published Saturday, October 1st, 2011

Laws help motorist unload lemon autos


by Ellen Phillips

Q: My new car has caused me nothing but trouble almost since the day I drove it home. I’ve returned it to the dealer but still things go wrong. What can I do to resolve this frustrating and even dangerous problem? - Al Auto

A: Dear Mr. Auto: Sounds to me like you’ve got a lemon on your hands. Unfortunately, sometimes, despite all our best efforts, we land up with a vehicle that snuck by the quality control fellows. It used to be the consumer just had to suck it up, but today’s “lemon-aide” helps everyone in all states when we get stuck with a lemon.

The best method to find out your state’s lemon law is to contact your state attorney general or the website of the Center for Auto Safety (www.autosafety.org).

As your question didn’t specify the state in which you live, I’ll hit the readership of all three.

In Tennesse, if a vehicle is brought back to the dealer for four unsuccessful repairs or if it’s 30 days out of service within the shorter of one year or its warranty, it’s deemed a lemon.

The owner must send a certified mail notice to the manufacturer plus give them a final opportunity to really repair the dud within 10 calendar days.

Alabama’s lemon law is even more consumer-friendly. It states only three unsuccessful repairs are necessary or 30 calendar days out of service within the shorter of 24 months or 24,000 miles, provided one repair attempt or a single day without service is within the shorter of one year or 12,000 miles. The same certified mail is mandatory, but it gives the manufacturer 14 calendar days for repair.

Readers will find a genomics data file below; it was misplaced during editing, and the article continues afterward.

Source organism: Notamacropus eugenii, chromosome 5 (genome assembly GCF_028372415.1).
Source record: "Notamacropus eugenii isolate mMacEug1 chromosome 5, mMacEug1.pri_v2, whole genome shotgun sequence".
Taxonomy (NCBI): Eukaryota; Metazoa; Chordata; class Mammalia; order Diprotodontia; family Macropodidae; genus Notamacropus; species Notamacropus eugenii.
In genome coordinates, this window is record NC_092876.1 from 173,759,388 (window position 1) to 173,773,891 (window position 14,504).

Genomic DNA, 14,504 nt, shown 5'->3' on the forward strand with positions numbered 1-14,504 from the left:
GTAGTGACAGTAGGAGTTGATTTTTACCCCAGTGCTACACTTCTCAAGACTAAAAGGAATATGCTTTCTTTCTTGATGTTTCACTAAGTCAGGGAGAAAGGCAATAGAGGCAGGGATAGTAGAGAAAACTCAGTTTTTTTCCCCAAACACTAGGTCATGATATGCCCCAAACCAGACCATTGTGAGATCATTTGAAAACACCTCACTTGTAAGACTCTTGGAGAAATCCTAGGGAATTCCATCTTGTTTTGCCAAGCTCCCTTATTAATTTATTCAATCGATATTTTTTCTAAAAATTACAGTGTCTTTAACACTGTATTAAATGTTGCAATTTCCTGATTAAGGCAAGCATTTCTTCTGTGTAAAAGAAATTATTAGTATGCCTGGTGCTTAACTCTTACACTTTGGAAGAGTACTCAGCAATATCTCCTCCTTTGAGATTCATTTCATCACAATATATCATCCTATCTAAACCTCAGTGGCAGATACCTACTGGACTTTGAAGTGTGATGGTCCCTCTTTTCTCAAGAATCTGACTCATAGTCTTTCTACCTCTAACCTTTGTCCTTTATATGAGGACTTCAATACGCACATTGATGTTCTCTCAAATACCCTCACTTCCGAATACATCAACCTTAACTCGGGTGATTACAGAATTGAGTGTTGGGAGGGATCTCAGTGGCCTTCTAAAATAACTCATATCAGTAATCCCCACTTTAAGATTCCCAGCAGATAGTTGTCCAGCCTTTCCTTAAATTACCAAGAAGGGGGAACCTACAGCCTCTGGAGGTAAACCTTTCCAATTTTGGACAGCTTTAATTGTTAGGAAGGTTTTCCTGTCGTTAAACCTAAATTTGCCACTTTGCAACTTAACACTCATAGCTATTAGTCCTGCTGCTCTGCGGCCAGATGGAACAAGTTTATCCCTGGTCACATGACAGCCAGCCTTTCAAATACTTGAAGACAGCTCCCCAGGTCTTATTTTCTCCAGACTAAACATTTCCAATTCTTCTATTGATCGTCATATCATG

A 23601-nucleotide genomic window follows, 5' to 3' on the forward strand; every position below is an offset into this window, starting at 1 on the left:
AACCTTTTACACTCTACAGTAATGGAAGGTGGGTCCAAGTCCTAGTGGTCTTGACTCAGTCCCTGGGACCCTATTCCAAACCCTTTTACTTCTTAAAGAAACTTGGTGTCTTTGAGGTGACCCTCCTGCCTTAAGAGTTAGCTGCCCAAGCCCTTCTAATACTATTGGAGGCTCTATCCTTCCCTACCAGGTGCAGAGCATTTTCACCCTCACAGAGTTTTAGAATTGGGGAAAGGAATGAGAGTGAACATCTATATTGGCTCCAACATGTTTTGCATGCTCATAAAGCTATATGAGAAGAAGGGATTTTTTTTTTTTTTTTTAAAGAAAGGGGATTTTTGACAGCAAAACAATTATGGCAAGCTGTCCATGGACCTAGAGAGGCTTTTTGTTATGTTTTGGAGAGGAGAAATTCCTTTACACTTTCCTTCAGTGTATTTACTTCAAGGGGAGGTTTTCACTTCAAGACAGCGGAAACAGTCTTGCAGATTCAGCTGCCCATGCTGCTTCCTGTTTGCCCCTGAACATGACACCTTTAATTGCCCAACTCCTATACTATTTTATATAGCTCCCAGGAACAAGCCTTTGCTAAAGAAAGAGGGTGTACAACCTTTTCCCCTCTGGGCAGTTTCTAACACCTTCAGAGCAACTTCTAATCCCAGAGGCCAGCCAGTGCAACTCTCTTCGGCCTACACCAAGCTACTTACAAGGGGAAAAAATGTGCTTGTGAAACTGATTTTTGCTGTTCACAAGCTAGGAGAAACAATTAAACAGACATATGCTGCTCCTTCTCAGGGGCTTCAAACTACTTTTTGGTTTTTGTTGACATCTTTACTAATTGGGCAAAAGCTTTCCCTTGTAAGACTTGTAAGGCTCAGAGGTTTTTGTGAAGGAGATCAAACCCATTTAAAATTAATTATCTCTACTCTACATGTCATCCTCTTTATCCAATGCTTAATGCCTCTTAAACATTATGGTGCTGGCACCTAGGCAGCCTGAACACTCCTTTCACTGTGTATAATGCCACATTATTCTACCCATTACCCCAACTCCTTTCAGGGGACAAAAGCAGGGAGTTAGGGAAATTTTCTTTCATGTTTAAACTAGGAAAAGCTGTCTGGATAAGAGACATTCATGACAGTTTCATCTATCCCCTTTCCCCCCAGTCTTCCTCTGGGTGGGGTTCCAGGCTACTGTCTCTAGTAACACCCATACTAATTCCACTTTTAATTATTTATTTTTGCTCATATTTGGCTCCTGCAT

Georgia’s law is more expanded. In addition to the same time frame as Alabama, a lemon also qualifies as one unsuccessful repair of a serious safety defect. But the manufacturer is allowed only seven days to respond to the certified return receipt, and the consumer must deliver the vehicle to the repair facility within 14 days.

(The latter must repair the problem within 28 days from receipt of the original notice.)

about Ellen Phillips...

Ellen Phillips is a retired English teacher who has written two consumer-oriented books. Her Consumer Watch column appears on Saturdays in the Business section of the paper. An expanded version is at www.timesfreepress.com under Local Business.

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